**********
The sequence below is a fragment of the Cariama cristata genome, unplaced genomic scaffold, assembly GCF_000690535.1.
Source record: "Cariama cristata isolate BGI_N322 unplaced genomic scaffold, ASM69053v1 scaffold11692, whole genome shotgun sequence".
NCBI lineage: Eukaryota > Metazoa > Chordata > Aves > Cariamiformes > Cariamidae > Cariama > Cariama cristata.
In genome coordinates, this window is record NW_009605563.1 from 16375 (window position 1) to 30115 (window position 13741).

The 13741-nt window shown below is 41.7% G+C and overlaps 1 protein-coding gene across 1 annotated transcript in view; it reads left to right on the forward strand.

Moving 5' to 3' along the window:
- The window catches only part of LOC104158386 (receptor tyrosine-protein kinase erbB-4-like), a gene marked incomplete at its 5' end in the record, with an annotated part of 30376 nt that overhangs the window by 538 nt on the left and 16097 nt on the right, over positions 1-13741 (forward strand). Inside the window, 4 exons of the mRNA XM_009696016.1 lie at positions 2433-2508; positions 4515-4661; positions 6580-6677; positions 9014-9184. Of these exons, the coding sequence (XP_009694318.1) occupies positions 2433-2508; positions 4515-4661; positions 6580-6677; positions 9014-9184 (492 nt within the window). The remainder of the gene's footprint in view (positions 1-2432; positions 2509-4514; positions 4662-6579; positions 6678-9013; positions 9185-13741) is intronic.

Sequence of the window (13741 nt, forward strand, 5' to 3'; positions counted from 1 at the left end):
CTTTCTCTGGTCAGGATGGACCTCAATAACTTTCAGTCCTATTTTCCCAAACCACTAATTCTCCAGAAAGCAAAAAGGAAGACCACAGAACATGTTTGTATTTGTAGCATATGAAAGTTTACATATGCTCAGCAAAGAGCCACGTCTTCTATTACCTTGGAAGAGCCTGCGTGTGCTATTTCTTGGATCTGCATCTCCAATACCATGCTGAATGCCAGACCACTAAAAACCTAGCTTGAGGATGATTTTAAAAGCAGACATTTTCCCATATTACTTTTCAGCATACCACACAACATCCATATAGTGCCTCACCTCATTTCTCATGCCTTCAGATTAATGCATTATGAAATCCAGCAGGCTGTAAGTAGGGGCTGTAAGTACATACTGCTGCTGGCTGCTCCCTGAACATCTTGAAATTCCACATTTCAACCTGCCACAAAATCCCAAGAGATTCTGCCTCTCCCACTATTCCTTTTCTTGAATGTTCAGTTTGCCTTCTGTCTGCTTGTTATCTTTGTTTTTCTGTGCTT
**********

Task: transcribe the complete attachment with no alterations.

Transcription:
The sequence below is a fragment of the Cariama cristata genome, unplaced genomic scaffold, assembly GCF_000690535.1.
Source record: "Cariama cristata isolate BGI_N322 unplaced genomic scaffold, ASM69053v1 scaffold11692, whole genome shotgun sequence".
NCBI lineage: Eukaryota > Metazoa > Chordata > Aves > Cariamiformes > Cariamidae > Cariama > Cariama cristata.
In genome coordinates, this window is record NW_009605563.1 from 16375 (window position 1) to 30115 (window position 13741).

The 13741-nt window shown below is 41.7% G+C and overlaps 1 protein-coding gene across 1 annotated transcript in view; it reads left to right on the forward strand.

Moving 5' to 3' along the window:
- The window catches only part of LOC104158386 (receptor tyrosine-protein kinase erbB-4-like), a gene marked incomplete at its 5' end in the record, with an annotated part of 30376 nt that overhangs the window by 538 nt on the left and 16097 nt on the right, over positions 1-13741 (forward strand). Inside the window, 4 exons of the mRNA XM_009696016.1 lie at positions 2433-2508; positions 4515-4661; positions 6580-6677; positions 9014-9184. Of these exons, the coding sequence (XP_009694318.1) occupies positions 2433-2508; positions 4515-4661; positions 6580-6677; positions 9014-9184 (492 nt within the window). The remainder of the gene's footprint in view (positions 1-2432; positions 2509-4514; positions 4662-6579; positions 6678-9013; positions 9185-13741) is intronic.

Sequence of the window (13741 nt, forward strand, 5' to 3'; positions counted from 1 at the left end):
CTTTCTCTGGTCAGGATGGACCTCAATAACTTTCAGTCCTATTTTCCCAAACCACTAATTCTCCAGAAAGCAAAAAGGAAGACCACAGAACATGTTTGTATTTGTAGCATATGAAAGTTTACATATGCTCAGCAAAGAGCCACGTCTTCTATTACCTTGGAAGAGCCTGCGTGTGCTATTTCTTGGATCTGCATCTCCAATACCATGCTGAATGCCAGACCACTAAAAACCTAGCTTGAGGATGATTTTAAAAGCAGACATTTTCCCATATTACTTTTCAGCATACCACACAACATCCATATAGTGCCTCACCTCATTTCTCATGCCTTCAGATTAATGCATTATGAAATCCAGCAGGCTGTAAGTAGGGGCTGTAAGTACATACTGCTGCTGGCTGCTCCCTGAACATCTTGAAATTCCACATTTCAACCTGCCACAAAATCCCAAGAGATTCTGCCTCTCCCACTATTCCTTTTCTTGAATGTTCAGTTTGCCTTCTGTCTGCTTGTTATCTTTGTTTTTCTGTGCTT